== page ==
Author Topic: Surinam  (Read 93 times)


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« on: March 18, 2021, 12:07:59 am »

In 1650, Lord Willoughby, the governor of Barbados, furnished out a vessel to settle a colony in Suriname. At his own cost he equipped a ship of 20 guns, and two smaller vessels with things necessary for the support of the plantation.[5] Major Anthony Rowse settled there in his name. Two years later, for the better settling of the colony, he went in person, fortified and furnished it with things requisite for defence and trade. 'Willoughbyland' consisted of around 30,000 acres (120 km2) and a fort. In 1663 most of the work on the 50 or so plantations was done by native Indians and 3,000 African slaves.[6] There were around 1,000 whites there, joined by Brazilian Jews
The settlement was invaded by seven Dutch ships (from the Zeeland region), led by Abraham Crijnssen, on February 26, 1667. Fort Willoughby was captured the next day after a three-hour fight[7] and renamed Fort Zeelandia. On July 31, 1667, the English and Dutch signed the Treaty of Breda, in which for the time being the status quo was respected: the Dutch could keep occupying Suriname and the British the formerly Dutch colony New Amsterdam (modern-day New York). Willoughbyland was renamed Suriname.

The colonization of Surinam is marked by slavery. Plantations relied on slave labour, mostly supplied by the Dutch West India Company from its trading posts in West Africa, to produce their crops. ... Planters' treatment of the slaves was notoriously bad[2]—historian C.R. Boxer wrote that "man's inhumanity to man just about reached its limits in Surinam"[3]—and many slaves escaped the plantations.

A useful source of detailed information is John Gabriel Stedman (illustrated by William Blake):

While the Colony of Surinam however is
reeking and dyed with the blood of the African
negroes, truth compels me to observe, that the
Dutch there are not the only guilty ; but that
to most other nations, and particularly the Jews,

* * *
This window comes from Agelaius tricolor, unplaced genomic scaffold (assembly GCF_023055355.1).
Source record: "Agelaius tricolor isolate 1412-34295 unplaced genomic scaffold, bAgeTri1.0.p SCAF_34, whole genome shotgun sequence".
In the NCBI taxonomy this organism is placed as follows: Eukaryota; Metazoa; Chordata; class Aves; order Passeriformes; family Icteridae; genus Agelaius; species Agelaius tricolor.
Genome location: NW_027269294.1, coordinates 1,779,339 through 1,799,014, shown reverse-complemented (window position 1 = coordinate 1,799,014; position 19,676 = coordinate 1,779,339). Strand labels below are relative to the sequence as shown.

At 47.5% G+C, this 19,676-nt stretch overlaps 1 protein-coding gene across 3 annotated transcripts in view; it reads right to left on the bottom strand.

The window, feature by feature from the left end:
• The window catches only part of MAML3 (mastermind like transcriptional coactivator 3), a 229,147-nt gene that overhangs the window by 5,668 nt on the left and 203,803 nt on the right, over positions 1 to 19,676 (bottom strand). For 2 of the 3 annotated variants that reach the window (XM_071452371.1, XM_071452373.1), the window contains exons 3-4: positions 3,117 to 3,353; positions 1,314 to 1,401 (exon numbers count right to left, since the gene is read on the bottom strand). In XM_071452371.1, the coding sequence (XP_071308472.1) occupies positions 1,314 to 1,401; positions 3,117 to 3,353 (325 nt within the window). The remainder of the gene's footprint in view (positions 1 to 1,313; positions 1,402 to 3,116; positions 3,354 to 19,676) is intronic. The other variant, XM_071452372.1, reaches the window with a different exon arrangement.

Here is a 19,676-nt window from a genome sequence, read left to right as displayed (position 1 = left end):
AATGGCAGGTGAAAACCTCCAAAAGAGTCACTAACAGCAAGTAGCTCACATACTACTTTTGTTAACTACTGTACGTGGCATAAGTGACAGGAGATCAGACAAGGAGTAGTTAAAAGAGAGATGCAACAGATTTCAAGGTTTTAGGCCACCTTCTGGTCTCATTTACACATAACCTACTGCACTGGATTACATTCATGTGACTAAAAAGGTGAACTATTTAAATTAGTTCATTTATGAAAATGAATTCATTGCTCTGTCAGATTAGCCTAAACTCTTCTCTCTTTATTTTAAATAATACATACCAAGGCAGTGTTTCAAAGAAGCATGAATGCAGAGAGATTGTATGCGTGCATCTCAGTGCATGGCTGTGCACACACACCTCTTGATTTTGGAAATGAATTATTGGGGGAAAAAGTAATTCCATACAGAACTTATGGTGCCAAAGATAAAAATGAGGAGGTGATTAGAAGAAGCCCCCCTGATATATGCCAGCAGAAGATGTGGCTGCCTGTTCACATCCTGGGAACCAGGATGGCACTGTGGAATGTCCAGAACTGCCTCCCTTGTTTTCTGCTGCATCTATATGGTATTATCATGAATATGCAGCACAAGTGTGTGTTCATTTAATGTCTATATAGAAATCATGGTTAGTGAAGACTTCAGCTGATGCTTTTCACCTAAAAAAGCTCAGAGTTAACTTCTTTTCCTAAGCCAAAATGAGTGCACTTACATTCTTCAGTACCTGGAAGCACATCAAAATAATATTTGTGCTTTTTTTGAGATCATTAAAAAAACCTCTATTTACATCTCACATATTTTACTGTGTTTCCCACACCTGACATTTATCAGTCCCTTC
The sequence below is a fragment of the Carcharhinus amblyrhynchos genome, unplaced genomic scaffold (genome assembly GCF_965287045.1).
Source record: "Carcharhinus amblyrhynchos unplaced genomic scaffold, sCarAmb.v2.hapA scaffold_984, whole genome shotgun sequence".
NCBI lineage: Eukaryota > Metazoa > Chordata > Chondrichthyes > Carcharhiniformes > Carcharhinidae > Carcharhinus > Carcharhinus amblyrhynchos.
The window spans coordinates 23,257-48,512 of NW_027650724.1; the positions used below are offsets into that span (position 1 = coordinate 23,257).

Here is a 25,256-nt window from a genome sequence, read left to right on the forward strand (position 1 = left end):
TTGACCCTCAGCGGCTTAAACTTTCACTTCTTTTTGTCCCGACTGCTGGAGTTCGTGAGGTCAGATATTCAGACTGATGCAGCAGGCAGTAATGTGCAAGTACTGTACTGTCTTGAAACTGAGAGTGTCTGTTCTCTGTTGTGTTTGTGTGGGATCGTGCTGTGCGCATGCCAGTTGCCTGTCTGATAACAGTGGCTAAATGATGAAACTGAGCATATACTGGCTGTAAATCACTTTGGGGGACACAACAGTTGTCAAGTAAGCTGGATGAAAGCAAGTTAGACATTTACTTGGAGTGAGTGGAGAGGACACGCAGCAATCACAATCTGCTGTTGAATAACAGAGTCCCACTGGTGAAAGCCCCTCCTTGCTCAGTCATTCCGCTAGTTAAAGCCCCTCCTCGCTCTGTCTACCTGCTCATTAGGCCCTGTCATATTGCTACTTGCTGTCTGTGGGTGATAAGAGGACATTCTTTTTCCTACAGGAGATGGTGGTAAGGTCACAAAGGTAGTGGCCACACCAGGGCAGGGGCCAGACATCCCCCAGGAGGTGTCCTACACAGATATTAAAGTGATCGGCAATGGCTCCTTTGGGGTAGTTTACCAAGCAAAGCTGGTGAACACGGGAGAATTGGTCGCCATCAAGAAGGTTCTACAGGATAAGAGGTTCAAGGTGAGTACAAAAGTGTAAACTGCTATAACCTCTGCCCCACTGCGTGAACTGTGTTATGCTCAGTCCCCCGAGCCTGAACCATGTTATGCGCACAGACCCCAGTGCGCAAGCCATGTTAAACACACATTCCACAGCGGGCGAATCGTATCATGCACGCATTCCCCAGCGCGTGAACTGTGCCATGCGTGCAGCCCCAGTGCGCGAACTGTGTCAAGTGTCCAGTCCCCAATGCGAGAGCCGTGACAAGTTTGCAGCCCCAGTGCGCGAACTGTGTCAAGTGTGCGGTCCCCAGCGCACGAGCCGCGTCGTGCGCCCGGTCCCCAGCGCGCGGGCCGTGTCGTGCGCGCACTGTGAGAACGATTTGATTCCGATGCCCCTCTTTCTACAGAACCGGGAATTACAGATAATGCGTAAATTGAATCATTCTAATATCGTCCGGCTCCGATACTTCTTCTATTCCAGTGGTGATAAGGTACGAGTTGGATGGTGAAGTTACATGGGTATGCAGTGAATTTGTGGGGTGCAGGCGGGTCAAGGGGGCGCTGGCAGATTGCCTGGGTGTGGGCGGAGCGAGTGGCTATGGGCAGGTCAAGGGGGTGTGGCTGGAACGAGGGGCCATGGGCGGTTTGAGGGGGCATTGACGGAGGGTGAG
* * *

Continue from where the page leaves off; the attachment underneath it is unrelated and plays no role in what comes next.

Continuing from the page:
is owino' this almost constant and diubulical


Detail from William Blake's illustration John Gabriel Stedman, Narrative, of a Five Years' Expedition, against the Revolted Negroes of Surinam, copy 2, object 2 (Bentley 499.2) "A Negro hung alive by the Ribs to a Gallows"

It should be noted that Stedman defended slavery, chronicling the cruelty towards slaves mainly for historical purposes:

In his Narrative, Stedman writes about the contrast between the beauty of the colony and his first taste of the violence and cruelty endemic there. One of his first observations involves the torture of a nearly naked enslaved woman, chained to an iron weight. His narrative describes the woman receiving 200 lashes and carrying the weight for a month as a result of her inability to fulfill a task to which she was assigned.[11]

Over the course of his Narrative, Stedman relays several stories regarding the wretched state of the slaves and the horrors to which they are subjected. In one story detailed in his Narrative, involving a group sailing by boat, an enslaved mother was ordered by her mistress to hand over her crying baby. The mistress then threw the baby into the river, drowning it. The mother jumped into the river after her baby, whose body was recovered by fellow slaves. The mother later received 200 lashes for her defiant behavior. In another story, a small boy shoots himself in the head to escape flogging. In yet another, a man is completely broken on the rack and left for days to suffer until he died.[15]
In spite of the abolitionist utility of the text, Stedman himself was far from an abolitionist. A defense of slavery runs throughout the text, emphasizing problems that would arise from sudden emancipation and claiming that Englishmen treated their slaves better than other colonizers.[30] In fact, Stedman believed that slavery was necessary in some form to continue allowing Britain and other European nations to indulge their excessive desires for commodities such as tobacco and sugar. A seemingly pro-slavery attitude is espoused throughout much of his text, reflecting his patriotism as much as his attitude toward slaves themselves.


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